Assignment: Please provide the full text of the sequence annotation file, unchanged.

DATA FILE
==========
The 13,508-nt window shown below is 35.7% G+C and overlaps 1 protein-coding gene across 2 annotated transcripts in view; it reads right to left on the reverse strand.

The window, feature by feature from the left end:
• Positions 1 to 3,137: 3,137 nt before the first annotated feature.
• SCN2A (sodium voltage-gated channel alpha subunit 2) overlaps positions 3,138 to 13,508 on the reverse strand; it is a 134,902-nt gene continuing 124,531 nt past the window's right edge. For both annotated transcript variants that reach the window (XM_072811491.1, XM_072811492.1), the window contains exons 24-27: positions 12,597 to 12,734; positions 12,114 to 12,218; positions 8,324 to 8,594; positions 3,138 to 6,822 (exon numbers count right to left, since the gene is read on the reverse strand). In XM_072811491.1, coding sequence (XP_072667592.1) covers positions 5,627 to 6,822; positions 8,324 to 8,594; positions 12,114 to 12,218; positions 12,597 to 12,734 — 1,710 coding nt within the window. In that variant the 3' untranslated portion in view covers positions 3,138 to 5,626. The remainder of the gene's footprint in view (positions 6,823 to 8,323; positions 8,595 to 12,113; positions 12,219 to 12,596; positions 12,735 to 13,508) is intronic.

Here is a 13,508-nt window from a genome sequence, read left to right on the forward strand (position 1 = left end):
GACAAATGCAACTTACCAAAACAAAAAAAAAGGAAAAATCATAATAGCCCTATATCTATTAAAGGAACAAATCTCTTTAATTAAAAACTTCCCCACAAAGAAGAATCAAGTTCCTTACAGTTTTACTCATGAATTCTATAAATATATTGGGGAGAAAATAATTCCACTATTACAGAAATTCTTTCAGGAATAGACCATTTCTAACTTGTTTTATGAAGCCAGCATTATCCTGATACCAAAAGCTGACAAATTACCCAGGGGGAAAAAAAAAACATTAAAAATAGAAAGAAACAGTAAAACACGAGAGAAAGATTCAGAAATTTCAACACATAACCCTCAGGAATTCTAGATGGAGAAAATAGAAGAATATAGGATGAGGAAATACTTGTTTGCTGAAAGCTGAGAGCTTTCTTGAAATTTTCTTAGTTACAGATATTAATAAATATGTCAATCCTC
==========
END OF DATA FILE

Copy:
The 13,508-nt window shown below is 35.7% G+C and overlaps 1 protein-coding gene across 2 annotated transcripts in view; it reads right to left on the reverse strand.

The window, feature by feature from the left end:
• Positions 1 to 3,137: 3,137 nt before the first annotated feature.
• SCN2A (sodium voltage-gated channel alpha subunit 2) overlaps positions 3,138 to 13,508 on the reverse strand; it is a 134,902-nt gene continuing 124,531 nt past the window's right edge. For both annotated transcript variants that reach the window (XM_072811491.1, XM_072811492.1), the window contains exons 24-27: positions 12,597 to 12,734; positions 12,114 to 12,218; positions 8,324 to 8,594; positions 3,138 to 6,822 (exon numbers count right to left, since the gene is read on the reverse strand). In XM_072811491.1, coding sequence (XP_072667592.1) covers positions 5,627 to 6,822; positions 8,324 to 8,594; positions 12,114 to 12,218; positions 12,597 to 12,734 — 1,710 coding nt within the window. In that variant the 3' untranslated portion in view covers positions 3,138 to 5,626. The remainder of the gene's footprint in view (positions 6,823 to 8,323; positions 8,595 to 12,113; positions 12,219 to 12,596; positions 12,735 to 13,508) is intronic.

Here is a 13,508-nt window from a genome sequence, read left to right on the forward strand (position 1 = left end):
GACAAATGCAACTTACCAAAACAAAAAAAAAGGAAAAATCATAATAGCCCTATATCTATTAAAGGAACAAATCTCTTTAATTAAAAACTTCCCCACAAAGAAGAATCAAGTTCCTTACAGTTTTACTCATGAATTCTATAAATATATTGGGGAGAAAATAATTCCACTATTACAGAAATTCTTTCAGGAATAGACCATTTCTAACTTGTTTTATGAAGCCAGCATTATCCTGATACCAAAAGCTGACAAATTACCCAGGGGGAAAAAAAAAACATTAAAAATAGAAAGAAACAGTAAAACACGAGAGAAAGATTCAGAAATTTCAACACATAACCCTCAGGAATTCTAGATGGAGAAAATAGAAGAATATAGGATGAGGAAATACTTGTTTGCTGAAAGCTGAGAGCTTTCTTGAAATTTTCTTAGTTACAGATATTAATAAATATGTCAATCCTC